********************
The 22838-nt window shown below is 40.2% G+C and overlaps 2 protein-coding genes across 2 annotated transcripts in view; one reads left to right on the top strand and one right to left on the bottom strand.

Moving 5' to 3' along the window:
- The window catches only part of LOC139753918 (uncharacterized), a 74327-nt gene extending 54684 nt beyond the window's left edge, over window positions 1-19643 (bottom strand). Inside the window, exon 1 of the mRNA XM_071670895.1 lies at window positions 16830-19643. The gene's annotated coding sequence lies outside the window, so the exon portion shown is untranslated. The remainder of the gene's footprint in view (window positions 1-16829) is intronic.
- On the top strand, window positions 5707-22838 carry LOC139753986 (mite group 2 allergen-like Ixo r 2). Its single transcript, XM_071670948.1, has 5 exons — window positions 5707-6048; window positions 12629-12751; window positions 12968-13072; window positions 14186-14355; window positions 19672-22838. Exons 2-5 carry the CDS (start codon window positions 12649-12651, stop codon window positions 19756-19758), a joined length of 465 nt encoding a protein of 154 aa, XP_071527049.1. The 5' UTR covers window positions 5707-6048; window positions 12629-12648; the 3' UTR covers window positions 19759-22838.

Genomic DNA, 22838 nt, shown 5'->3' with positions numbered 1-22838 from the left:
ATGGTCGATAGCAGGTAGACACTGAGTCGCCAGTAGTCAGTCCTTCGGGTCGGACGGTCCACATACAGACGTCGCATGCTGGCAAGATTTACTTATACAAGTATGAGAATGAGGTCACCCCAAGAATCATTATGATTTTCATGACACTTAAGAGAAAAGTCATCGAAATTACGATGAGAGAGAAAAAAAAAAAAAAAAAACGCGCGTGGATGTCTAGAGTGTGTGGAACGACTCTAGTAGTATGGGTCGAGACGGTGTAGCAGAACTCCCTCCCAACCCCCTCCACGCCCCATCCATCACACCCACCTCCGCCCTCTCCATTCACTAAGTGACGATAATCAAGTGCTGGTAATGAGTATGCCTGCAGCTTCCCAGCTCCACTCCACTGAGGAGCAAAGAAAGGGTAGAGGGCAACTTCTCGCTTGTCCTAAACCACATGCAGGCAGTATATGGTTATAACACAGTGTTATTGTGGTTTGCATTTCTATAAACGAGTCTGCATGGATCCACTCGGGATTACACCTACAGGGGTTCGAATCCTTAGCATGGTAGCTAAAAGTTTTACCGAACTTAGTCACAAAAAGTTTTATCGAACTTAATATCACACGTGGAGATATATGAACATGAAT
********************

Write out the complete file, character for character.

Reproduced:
The 22838-nt window shown below is 40.2% G+C and overlaps 2 protein-coding genes across 2 annotated transcripts in view; one reads left to right on the top strand and one right to left on the bottom strand.

Moving 5' to 3' along the window:
- The window catches only part of LOC139753918 (uncharacterized), a 74327-nt gene extending 54684 nt beyond the window's left edge, over window positions 1-19643 (bottom strand). Inside the window, exon 1 of the mRNA XM_071670895.1 lies at window positions 16830-19643. The gene's annotated coding sequence lies outside the window, so the exon portion shown is untranslated. The remainder of the gene's footprint in view (window positions 1-16829) is intronic.
- On the top strand, window positions 5707-22838 carry LOC139753986 (mite group 2 allergen-like Ixo r 2). Its single transcript, XM_071670948.1, has 5 exons — window positions 5707-6048; window positions 12629-12751; window positions 12968-13072; window positions 14186-14355; window positions 19672-22838. Exons 2-5 carry the CDS (start codon window positions 12649-12651, stop codon window positions 19756-19758), a joined length of 465 nt encoding a protein of 154 aa, XP_071527049.1. The 5' UTR covers window positions 5707-6048; window positions 12629-12648; the 3' UTR covers window positions 19759-22838.

Genomic DNA, 22838 nt, shown 5'->3' with positions numbered 1-22838 from the left:
ATGGTCGATAGCAGGTAGACACTGAGTCGCCAGTAGTCAGTCCTTCGGGTCGGACGGTCCACATACAGACGTCGCATGCTGGCAAGATTTACTTATACAAGTATGAGAATGAGGTCACCCCAAGAATCATTATGATTTTCATGACACTTAAGAGAAAAGTCATCGAAATTACGATGAGAGAGAAAAAAAAAAAAAAAAAACGCGCGTGGATGTCTAGAGTGTGTGGAACGACTCTAGTAGTATGGGTCGAGACGGTGTAGCAGAACTCCCTCCCAACCCCCTCCACGCCCCATCCATCACACCCACCTCCGCCCTCTCCATTCACTAAGTGACGATAATCAAGTGCTGGTAATGAGTATGCCTGCAGCTTCCCAGCTCCACTCCACTGAGGAGCAAAGAAAGGGTAGAGGGCAACTTCTCGCTTGTCCTAAACCACATGCAGGCAGTATATGGTTATAACACAGTGTTATTGTGGTTTGCATTTCTATAAACGAGTCTGCATGGATCCACTCGGGATTACACCTACAGGGGTTCGAATCCTTAGCATGGTAGCTAAAAGTTTTACCGAACTTAGTCACAAAAAGTTTTATCGAACTTAATATCACACGTGGAGATATATGAACATGAAT